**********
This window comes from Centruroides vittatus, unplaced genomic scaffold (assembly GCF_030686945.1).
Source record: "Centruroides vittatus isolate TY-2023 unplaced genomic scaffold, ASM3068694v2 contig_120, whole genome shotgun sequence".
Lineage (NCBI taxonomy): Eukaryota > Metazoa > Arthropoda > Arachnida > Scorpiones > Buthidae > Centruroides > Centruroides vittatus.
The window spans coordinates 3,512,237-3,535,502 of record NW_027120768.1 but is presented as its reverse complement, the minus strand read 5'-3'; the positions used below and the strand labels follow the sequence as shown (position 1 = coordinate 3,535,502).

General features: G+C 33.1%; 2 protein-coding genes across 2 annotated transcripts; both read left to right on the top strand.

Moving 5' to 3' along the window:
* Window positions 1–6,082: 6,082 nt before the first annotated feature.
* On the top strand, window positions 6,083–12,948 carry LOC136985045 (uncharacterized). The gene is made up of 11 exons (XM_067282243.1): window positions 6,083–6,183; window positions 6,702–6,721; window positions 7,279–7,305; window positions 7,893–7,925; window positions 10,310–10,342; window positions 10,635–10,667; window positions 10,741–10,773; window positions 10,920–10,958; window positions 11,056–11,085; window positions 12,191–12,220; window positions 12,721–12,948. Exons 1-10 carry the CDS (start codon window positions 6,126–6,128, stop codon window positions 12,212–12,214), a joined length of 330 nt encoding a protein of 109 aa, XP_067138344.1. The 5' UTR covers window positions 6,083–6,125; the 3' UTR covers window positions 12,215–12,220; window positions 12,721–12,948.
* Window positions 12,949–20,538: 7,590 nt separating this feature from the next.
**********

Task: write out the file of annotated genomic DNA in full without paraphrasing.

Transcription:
This window comes from Centruroides vittatus, unplaced genomic scaffold (assembly GCF_030686945.1).
Source record: "Centruroides vittatus isolate TY-2023 unplaced genomic scaffold, ASM3068694v2 contig_120, whole genome shotgun sequence".
Lineage (NCBI taxonomy): Eukaryota > Metazoa > Arthropoda > Arachnida > Scorpiones > Buthidae > Centruroides > Centruroides vittatus.
The window spans coordinates 3,512,237-3,535,502 of record NW_027120768.1 but is presented as its reverse complement, the minus strand read 5'-3'; the positions used below and the strand labels follow the sequence as shown (position 1 = coordinate 3,535,502).

General features: G+C 33.1%; 2 protein-coding genes across 2 annotated transcripts; both read left to right on the top strand.

Moving 5' to 3' along the window:
* Window positions 1–6,082: 6,082 nt before the first annotated feature.
* On the top strand, window positions 6,083–12,948 carry LOC136985045 (uncharacterized). The gene is made up of 11 exons (XM_067282243.1): window positions 6,083–6,183; window positions 6,702–6,721; window positions 7,279–7,305; window positions 7,893–7,925; window positions 10,310–10,342; window positions 10,635–10,667; window positions 10,741–10,773; window positions 10,920–10,958; window positions 11,056–11,085; window positions 12,191–12,220; window positions 12,721–12,948. Exons 1-10 carry the CDS (start codon window positions 6,126–6,128, stop codon window positions 12,212–12,214), a joined length of 330 nt encoding a protein of 109 aa, XP_067138344.1. The 5' UTR covers window positions 6,083–6,125; the 3' UTR covers window positions 12,215–12,220; window positions 12,721–12,948.
* Window positions 12,949–20,538: 7,590 nt separating this feature from the next.